refuted by none other than Sarah Palin), Hillary Clinton remains vacuous and void of any meaningful policy platform. At least, that's how she's starting to be viewed on the left. When you lose the left in the modern Democratic party, you are dead in the water.
No less than liberal media pundit Andrew Sullivan takes up the case against Hillary:
The Clintons are still self-pitying money-grubbers – $12 million in speaking fees since she left the State Department? – and now their offspring, exploiting her nepotistic advantage with all the scrupulous ethics of her parents, is continuing the grift. If you ask of Clinton what she’s fighting for, what she believes in, if you want to get her to disagree with you on something, good luck. Any actual politics right now would tarnish the inevitability of a resume-led coronation. That the resume has little of any substance in her four years as secretary of state does not concern her. She was making “hard choices”, and if we cannot appreciate that, tant pis.I’d like to find a reason to believe she’s a political force who stands for something in an era when there is a real appetite for serious change. She could, after all, decide to campaign vociferously in favor of the ACA this summer and fall (universal healthcare is, after all, one of her positions), but that might siphon money away from her foundation and candidacy. She could get out there and start framing a foreign policy vision. But, again, too risky. I see nothing that suggests a real passion for getting on with the fight – just the usual presumptions of a super-elite, super-rich and super-cocooned politician of the gilded age.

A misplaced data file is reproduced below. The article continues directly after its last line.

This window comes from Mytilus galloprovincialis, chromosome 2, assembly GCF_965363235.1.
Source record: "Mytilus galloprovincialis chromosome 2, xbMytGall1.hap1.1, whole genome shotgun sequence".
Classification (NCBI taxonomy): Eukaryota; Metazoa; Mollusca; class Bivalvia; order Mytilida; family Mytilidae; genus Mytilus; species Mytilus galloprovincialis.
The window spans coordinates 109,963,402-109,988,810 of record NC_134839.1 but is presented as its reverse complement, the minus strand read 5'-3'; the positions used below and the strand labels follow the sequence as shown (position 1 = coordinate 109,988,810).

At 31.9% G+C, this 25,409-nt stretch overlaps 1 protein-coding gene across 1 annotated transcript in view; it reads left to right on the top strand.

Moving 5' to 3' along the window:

And he was far from done at that point. Positively catty.
Granted Clinton has posited a number of liberal positions, but in true Clinton fashion, those positions are as flexible as all Clintonian triangulation positions are. Those of us on the right should fear her potential election. But with a growing notion of draft Warren, and Warren herself staking out far, far left positions, what should we worry about more - a Clinton win or a Warren win?
Clinton will end up looking moderate by comparison. She loses the liberal base to Warren as a result but looks more appealing to self-proclaimed centrists as a result. Which scenario is worse?
And given a position of far left, or a position of no positions, which is less damaging to a Democratic presidential nominee? Given 8 wearying years of Obama, the right will be more weary of the left, and the left will be more weary of the center where they believe Obama has landed.
There are no obvious answers here, but either nominee would make a terrible president, and any Republican nominee should look glorious to both conservatives and libertarians by comparison. Then again that's not always how those on the right judge their candidates these days.